Have you ever noticed on winter days when it's pouring buckets, you aren't too interested in going outside to throw something away? This results in a phenomenon known as winter clutter which leads to the spring cleaning we all know about. Rags piled in basements, papers, books, old clothes, cluttered attics and garages all present a fire danger. In addition to being places where fires could start, these cluttered conditions contribute to the "fuel load". What this means is, a house that is neat and free of clutter will not burn nearly as fast as one which has a lot of stuff lying around. In fact, past experience proves that neat houses rarely burn.
What can I do to make the fire hydrant in my yard look better?
The City of Helena has over 1100 hydrants that need to be tested and maintained by the Water Utilities Dept. If you see a hydrant that is damaged or in need of painting, please call 457-8567. If you and your neighbors could help keep the hydrant visible and free from obstructions such as dirt, weeds or snow, it would help us greatly. Finding a hydrant at night can be harder than you think and time is very important when a structure is on fire!
Why do emergency vehicles have difficulty finding a specific address?
- A poorly marked address can delay emergency response time when minutes and seconds make a difference between life and death.
- Addresses covered by paint and shrubbery are hard to see.
- Night and weather conditions may affect their visibility also.
- Place numerals where they can been seen clearly from the street and paint them a color that contrasts with what they are mounted on.
- Mark both sides of a mailbox.
- When you call 911 with an emergency, give clear, concise directions and if possible have someone go to the end of the driveway or the street to show us exactly where to go.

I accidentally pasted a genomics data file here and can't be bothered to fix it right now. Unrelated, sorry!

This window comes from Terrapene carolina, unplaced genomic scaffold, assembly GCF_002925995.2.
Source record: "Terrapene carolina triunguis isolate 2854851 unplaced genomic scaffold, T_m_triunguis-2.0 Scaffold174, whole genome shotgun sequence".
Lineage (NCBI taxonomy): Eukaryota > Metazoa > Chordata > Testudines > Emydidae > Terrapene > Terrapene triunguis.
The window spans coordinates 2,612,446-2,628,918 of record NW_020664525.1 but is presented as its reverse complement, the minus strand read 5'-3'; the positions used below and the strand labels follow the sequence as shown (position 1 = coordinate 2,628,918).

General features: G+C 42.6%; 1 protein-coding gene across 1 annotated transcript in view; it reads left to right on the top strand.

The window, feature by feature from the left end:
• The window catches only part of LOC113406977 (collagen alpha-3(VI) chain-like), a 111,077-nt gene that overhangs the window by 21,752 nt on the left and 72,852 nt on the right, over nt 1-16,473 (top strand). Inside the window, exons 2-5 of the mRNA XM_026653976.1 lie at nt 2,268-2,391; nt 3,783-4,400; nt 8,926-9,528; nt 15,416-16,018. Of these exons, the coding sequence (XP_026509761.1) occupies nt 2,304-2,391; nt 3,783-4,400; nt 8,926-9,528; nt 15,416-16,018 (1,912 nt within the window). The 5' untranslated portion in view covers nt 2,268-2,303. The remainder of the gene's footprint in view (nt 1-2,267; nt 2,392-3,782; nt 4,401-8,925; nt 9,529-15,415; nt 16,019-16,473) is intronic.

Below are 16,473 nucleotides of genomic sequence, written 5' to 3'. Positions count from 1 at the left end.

Why do I need a smoke detector in my home?
If a fire occurs in the home while people are sleeping, the fire or smoke will not wake you up. Smoke puts you into a deep sleep. The purpose of the smoke detector is to wake you up and allow you ample time to exit the building.
Where do I install smoke detectors in my home?
Adjacent to each sleeping area and on every level of the home. It is also recommended that each sleeping area is provided with a smoke detector. You should follow the manufacturers instructions for placement.
Who offers Emergency Medical Technician (EMT) classes?
The EMS Bureau at the State of Montana is who you need to contact.
How often should I change the batteries in my smoke detector?
At least once a year. There is a national campaign in the fall that promotes change your clock, change you battery at the time change from daylight to standard time. We also encourage people to change their battery on a specific date that they can easily remember such as their birthday or New Year's Day.
Fireworks use is prohibited within the City of Helena. See Title 3, Chapter 9, of City Code for specifics. Commercial firework displays are allowed with permit. Commercial displays need to meet all the requirements of the fire code and NFPA 1123. Please call the Helena Fire Department for further information.
Fire restrictions will be advertised and/or posted for public information as deemed necessary. Open burning within the City of Helena shall be conducted with permit only. See open burning for specifics.
Open burning is the burning of a bonfire, rubbish fire or other fire in an outdoor location where the fuel being burned is not contained in an incinerator, outdoor fireplace, barbecue grill or barbecue pit. Open burning is not allowed without permit. General permit requirements consist of adequate separation distances, adequate water or fire suppression sources, weather conditions, and proper supervision. Please call the Helena Fire Department for specific permit requirements.
Who services fire extinguishers and how do I know if mine is serviceable?
How do I prepare for a career in fire service?
See employment section here: http://www.helenamt.gov/government/departments/fire-department